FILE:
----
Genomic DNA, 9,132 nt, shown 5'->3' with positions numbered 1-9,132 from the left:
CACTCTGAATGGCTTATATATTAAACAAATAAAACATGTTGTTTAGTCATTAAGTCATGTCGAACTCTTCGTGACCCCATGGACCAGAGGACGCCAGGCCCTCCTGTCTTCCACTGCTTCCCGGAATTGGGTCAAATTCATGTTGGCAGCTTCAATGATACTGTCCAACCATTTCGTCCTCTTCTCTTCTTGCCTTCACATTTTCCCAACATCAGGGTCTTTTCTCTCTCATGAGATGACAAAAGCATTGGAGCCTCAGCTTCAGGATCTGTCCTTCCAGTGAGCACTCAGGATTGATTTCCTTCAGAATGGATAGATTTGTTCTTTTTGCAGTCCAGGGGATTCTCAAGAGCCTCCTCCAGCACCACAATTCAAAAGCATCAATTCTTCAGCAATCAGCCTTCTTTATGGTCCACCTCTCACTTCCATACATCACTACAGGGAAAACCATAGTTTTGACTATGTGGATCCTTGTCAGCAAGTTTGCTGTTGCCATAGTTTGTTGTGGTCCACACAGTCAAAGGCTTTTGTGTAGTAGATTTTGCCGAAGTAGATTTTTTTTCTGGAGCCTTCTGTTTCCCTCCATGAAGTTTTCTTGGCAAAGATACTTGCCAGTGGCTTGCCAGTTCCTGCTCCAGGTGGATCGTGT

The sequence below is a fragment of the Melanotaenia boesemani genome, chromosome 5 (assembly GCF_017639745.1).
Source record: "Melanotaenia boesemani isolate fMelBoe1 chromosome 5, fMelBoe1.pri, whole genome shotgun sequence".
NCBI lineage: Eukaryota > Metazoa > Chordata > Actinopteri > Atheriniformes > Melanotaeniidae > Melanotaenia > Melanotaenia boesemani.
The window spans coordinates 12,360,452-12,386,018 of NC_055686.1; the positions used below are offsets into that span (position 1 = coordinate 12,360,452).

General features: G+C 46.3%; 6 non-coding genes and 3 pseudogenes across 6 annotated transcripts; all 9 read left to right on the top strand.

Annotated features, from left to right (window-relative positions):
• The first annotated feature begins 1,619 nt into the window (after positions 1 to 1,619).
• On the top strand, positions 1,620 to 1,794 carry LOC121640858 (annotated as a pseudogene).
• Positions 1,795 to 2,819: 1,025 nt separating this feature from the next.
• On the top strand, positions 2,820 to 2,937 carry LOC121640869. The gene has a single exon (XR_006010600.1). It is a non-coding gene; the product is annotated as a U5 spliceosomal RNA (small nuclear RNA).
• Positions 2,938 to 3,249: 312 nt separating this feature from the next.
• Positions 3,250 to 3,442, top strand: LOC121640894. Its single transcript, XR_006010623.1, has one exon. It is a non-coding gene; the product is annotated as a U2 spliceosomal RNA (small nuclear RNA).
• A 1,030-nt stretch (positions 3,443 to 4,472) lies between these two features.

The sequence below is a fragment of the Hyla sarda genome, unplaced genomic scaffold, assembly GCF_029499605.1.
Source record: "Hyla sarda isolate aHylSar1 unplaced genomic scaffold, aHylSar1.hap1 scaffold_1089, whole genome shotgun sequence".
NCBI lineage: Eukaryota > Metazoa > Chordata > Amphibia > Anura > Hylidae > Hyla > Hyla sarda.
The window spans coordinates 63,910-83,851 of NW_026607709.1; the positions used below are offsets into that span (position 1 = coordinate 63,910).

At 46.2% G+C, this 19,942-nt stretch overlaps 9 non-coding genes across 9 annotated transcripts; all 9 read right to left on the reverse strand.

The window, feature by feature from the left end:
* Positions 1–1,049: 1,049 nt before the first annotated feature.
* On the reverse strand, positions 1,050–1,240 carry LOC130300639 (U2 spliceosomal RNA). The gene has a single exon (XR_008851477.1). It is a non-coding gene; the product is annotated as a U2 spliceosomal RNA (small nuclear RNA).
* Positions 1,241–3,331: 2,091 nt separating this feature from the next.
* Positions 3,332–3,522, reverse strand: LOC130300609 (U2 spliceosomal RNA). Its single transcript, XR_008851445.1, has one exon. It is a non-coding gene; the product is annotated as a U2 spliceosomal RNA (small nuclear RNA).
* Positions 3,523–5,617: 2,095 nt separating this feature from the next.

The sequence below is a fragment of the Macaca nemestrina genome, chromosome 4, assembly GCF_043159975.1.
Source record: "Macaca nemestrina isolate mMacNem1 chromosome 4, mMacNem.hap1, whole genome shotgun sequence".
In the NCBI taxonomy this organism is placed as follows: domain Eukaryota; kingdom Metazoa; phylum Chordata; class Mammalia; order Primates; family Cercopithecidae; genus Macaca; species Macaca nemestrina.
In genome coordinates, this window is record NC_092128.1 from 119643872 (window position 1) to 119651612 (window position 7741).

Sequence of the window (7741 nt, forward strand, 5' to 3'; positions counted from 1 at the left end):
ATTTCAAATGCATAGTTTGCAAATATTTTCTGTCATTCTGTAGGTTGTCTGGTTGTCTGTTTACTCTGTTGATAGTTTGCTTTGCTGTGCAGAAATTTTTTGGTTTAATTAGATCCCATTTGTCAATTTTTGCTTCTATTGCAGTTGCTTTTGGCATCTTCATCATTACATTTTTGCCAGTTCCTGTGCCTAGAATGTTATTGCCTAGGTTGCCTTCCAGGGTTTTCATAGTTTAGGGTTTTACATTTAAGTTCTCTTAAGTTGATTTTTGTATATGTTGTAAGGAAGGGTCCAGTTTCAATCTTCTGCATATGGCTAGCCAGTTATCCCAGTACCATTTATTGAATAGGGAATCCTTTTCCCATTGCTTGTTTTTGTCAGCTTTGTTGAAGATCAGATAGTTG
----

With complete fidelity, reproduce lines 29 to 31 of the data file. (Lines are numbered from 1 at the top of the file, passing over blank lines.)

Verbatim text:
In the NCBI taxonomy this organism is placed as follows: domain Eukaryota; kingdom Metazoa; phylum Chordata; class Mammalia; order Primates; family Cercopithecidae; genus Macaca; species Macaca nemestrina.
In genome coordinates, this window is record NC_092128.1 from 119643872 (window position 1) to 119651612 (window position 7741).

Sequence of the window (7741 nt, forward strand, 5' to 3'; positions counted from 1 at the left end):